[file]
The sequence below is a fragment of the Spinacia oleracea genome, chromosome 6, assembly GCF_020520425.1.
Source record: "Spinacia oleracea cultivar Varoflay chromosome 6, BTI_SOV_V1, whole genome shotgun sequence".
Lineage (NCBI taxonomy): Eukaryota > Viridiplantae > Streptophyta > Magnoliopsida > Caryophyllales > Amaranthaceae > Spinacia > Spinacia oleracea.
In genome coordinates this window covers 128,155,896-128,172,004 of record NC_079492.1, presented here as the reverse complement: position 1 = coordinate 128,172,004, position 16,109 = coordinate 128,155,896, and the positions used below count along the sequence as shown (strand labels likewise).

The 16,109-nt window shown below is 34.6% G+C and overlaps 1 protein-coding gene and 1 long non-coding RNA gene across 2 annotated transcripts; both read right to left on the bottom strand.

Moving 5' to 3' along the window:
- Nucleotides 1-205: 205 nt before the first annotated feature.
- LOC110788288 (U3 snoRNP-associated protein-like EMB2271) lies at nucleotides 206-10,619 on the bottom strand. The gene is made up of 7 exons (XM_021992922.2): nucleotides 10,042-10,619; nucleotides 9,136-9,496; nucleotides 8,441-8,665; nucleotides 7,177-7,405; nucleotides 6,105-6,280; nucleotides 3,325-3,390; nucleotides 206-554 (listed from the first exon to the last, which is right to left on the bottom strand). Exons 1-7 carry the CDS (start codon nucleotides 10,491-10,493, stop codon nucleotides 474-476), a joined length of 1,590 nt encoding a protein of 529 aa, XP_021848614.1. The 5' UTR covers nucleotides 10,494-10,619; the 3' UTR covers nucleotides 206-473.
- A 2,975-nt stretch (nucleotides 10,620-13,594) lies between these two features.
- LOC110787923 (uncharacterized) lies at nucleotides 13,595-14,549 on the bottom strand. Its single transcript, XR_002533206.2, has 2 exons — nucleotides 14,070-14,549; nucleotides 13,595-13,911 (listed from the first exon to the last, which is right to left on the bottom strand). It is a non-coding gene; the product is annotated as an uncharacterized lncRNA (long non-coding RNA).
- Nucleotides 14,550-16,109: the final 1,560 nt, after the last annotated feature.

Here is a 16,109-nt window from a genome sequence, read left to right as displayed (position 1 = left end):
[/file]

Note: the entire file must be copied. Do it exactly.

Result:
The sequence below is a fragment of the Spinacia oleracea genome, chromosome 6, assembly GCF_020520425.1.
Source record: "Spinacia oleracea cultivar Varoflay chromosome 6, BTI_SOV_V1, whole genome shotgun sequence".
Lineage (NCBI taxonomy): Eukaryota > Viridiplantae > Streptophyta > Magnoliopsida > Caryophyllales > Amaranthaceae > Spinacia > Spinacia oleracea.
In genome coordinates this window covers 128,155,896-128,172,004 of record NC_079492.1, presented here as the reverse complement: position 1 = coordinate 128,172,004, position 16,109 = coordinate 128,155,896, and the positions used below count along the sequence as shown (strand labels likewise).

The 16,109-nt window shown below is 34.6% G+C and overlaps 1 protein-coding gene and 1 long non-coding RNA gene across 2 annotated transcripts; both read right to left on the bottom strand.

Moving 5' to 3' along the window:
- Nucleotides 1-205: 205 nt before the first annotated feature.
- LOC110788288 (U3 snoRNP-associated protein-like EMB2271) lies at nucleotides 206-10,619 on the bottom strand. The gene is made up of 7 exons (XM_021992922.2): nucleotides 10,042-10,619; nucleotides 9,136-9,496; nucleotides 8,441-8,665; nucleotides 7,177-7,405; nucleotides 6,105-6,280; nucleotides 3,325-3,390; nucleotides 206-554 (listed from the first exon to the last, which is right to left on the bottom strand). Exons 1-7 carry the CDS (start codon nucleotides 10,491-10,493, stop codon nucleotides 474-476), a joined length of 1,590 nt encoding a protein of 529 aa, XP_021848614.1. The 5' UTR covers nucleotides 10,494-10,619; the 3' UTR covers nucleotides 206-473.
- A 2,975-nt stretch (nucleotides 10,620-13,594) lies between these two features.
- LOC110787923 (uncharacterized) lies at nucleotides 13,595-14,549 on the bottom strand. Its single transcript, XR_002533206.2, has 2 exons — nucleotides 14,070-14,549; nucleotides 13,595-13,911 (listed from the first exon to the last, which is right to left on the bottom strand). It is a non-coding gene; the product is annotated as an uncharacterized lncRNA (long non-coding RNA).
- Nucleotides 14,550-16,109: the final 1,560 nt, after the last annotated feature.

Here is a 16,109-nt window from a genome sequence, read left to right as displayed (position 1 = left end):